Simply put, across the board readmissions result in millions of dollars in direct costs to Sharp HealthCare each year ($9.5 million in the CHF patient population, and almost $80 million for all patients annually).
Reducing readmissions frees up hospital beds for patients who are in need. The primary benefactor of this is ED patients who are often waiting excessively for a bed to become available to receive treatment. In the last decade, California has lost more than 70 community hospitals and emergency departments, including Scripps Hospital East in 2000. According to the Abaris report on San Diego County’s Safety Net commissioned by the County and The California Endowment, San Diego will experience a need for 37.4% more hospital beds by 2025. Providing these beds is problematic in the current economic environment, due to the national economy and issues unique to California and San Diego.
CMS is in the process of implementing changes to reimbursement that penalize hospitals underperforming in treating specific diseases. Sanctions will be determined by benchmarked performance and readmission rates. While the specifics are yet to be finalized, based on historical data for all of Sharp’s Medicare patients, the organization is at risk to lose at a minimum of $2.8 million in reimbursement for heart failure readmissions and $1.2 million for chronic obstructive pulmonary disease (COPD) readmissions.
Patient Population: Patients were admitted to two system hospitals with NYHA Class II and III stage heart failure. Admission to the program was focused on patients who are in the underserved group for health insurance: Medi-Cal, County Medical Services, Molina, Medicare/Medi-Cal, Self-pay, and Medicare FFS were the primary payers.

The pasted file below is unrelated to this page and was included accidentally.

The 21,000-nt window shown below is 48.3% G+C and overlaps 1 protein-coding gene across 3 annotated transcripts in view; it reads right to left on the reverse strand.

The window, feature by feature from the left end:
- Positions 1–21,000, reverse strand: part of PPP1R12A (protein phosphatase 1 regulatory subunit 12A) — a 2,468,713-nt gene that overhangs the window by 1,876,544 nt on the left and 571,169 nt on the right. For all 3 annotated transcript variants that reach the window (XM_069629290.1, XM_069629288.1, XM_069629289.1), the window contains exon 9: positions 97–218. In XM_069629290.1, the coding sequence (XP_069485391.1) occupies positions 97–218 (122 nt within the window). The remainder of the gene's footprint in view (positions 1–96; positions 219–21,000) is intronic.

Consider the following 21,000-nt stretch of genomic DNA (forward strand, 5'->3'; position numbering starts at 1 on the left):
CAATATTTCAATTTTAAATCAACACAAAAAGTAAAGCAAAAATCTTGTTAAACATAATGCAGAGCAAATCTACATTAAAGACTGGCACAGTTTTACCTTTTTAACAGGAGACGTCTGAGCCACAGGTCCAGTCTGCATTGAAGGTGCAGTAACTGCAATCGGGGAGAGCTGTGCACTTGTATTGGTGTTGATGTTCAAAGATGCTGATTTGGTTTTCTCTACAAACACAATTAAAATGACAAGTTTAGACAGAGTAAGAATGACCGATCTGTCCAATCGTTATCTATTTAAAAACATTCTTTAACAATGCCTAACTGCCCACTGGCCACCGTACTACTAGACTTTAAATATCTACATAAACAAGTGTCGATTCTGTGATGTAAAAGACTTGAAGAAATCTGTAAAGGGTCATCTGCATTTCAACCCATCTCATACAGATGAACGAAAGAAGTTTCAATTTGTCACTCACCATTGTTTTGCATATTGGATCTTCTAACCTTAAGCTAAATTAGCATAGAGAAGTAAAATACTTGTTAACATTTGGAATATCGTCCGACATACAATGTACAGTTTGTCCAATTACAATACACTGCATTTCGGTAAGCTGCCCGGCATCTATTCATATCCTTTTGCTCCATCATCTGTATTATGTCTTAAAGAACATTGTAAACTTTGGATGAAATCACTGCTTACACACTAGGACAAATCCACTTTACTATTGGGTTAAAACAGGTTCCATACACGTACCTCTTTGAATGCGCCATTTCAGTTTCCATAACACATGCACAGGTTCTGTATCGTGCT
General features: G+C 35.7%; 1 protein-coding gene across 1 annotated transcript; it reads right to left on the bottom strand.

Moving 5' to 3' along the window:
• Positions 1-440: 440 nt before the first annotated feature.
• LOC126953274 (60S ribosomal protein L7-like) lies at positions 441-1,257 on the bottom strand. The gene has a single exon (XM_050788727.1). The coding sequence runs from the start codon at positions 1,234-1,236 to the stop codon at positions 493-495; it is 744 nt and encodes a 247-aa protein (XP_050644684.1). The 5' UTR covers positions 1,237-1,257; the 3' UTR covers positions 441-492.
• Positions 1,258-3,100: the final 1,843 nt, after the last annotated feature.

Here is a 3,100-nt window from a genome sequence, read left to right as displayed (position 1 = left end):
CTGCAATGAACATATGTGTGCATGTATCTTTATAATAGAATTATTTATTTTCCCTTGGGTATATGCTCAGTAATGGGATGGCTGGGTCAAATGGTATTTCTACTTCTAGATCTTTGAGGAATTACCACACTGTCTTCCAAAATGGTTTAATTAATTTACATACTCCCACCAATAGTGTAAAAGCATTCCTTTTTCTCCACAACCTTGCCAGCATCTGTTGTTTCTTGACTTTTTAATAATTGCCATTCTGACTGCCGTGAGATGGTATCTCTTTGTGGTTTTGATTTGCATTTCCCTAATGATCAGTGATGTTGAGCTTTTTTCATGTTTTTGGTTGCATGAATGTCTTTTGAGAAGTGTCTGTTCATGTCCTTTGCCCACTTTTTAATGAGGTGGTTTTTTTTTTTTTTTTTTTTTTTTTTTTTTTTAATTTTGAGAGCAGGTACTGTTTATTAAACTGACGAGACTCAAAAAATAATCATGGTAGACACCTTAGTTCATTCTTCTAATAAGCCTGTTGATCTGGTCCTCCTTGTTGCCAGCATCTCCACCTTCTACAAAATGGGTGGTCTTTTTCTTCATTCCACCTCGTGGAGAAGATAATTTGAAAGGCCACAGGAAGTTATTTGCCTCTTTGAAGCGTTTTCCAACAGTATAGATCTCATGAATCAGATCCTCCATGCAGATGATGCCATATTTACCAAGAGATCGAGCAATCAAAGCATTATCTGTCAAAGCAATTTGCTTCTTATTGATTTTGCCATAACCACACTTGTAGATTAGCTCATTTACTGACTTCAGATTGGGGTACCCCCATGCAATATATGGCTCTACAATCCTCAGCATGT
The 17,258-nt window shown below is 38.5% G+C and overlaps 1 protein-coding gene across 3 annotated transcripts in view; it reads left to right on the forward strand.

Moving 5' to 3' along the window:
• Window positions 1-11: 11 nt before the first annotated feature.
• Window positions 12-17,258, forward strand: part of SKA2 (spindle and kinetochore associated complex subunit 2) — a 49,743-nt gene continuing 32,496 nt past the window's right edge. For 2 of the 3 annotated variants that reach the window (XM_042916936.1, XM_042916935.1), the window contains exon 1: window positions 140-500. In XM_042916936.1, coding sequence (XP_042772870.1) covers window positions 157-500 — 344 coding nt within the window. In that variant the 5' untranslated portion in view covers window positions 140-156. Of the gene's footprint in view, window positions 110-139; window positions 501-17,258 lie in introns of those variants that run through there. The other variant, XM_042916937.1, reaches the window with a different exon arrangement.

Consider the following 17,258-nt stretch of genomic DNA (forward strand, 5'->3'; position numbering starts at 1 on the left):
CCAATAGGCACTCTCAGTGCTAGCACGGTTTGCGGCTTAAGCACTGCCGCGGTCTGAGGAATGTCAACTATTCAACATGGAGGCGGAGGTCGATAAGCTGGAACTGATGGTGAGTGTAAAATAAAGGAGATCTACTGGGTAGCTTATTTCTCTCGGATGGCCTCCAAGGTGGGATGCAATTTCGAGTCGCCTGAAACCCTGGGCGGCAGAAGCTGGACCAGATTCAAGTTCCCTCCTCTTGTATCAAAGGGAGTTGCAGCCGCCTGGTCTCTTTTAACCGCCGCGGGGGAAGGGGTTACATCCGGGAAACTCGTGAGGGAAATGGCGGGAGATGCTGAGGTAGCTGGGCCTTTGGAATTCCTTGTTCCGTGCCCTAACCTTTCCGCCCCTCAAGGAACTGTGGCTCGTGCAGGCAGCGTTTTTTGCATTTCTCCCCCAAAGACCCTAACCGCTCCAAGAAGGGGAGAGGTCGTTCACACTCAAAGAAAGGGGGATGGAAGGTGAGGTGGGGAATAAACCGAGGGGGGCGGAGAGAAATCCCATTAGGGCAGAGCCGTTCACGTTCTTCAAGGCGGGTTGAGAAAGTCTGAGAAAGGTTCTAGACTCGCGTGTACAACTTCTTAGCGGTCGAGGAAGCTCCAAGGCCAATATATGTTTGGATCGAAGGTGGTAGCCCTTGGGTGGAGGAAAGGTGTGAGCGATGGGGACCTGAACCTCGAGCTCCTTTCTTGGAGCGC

Description of the Innovative Activity: The RPM pilot program at Sharp HealthCare was designed for patients with chronic heart failure who are uninsured, under insured, or unassigned (Medicare Fee-For-Service with no designated PCP). These patients must become better engaged in their own care. The technology used in this intervention is a new telehealth scale that allows patients to engage in their own care and maintain their independence at home through a system of support interventions including: 90 days of daily monitoring of symptoms and weight to ensure new learning has taken place; support from the local RPM nurse health coach and vendor’s telemonitoring nurses for variances in weight or symptoms; two home visits – one at the beginning of program to ensure proper use of equipment and personalize program to the patient and one at the end to facilitate graduation from the program; and daily reminder of medication compliance via the device. The details of the program are as follows:
Assessment in hospital by nurse health coach. Home visit (within 7-10 days after discharge). Patients are identified in a hospital system by a “CHF screening tool” (developed at Sharp HealthCare) and Pro-BNP (Brain Natriuretic Peptide) review list. The nurse health coach screens patient for inclusion criteria and then visits patient. When the patient agrees to be in the program, s/he signs the HIPAA and consent form. Subsequently, the Cardiocom Telescale™ is ordered when the patient is discharged from the hospital. Before leaving the hospital, written information regarding management of CHF is given to the patient for review in the hospital and during the home visit.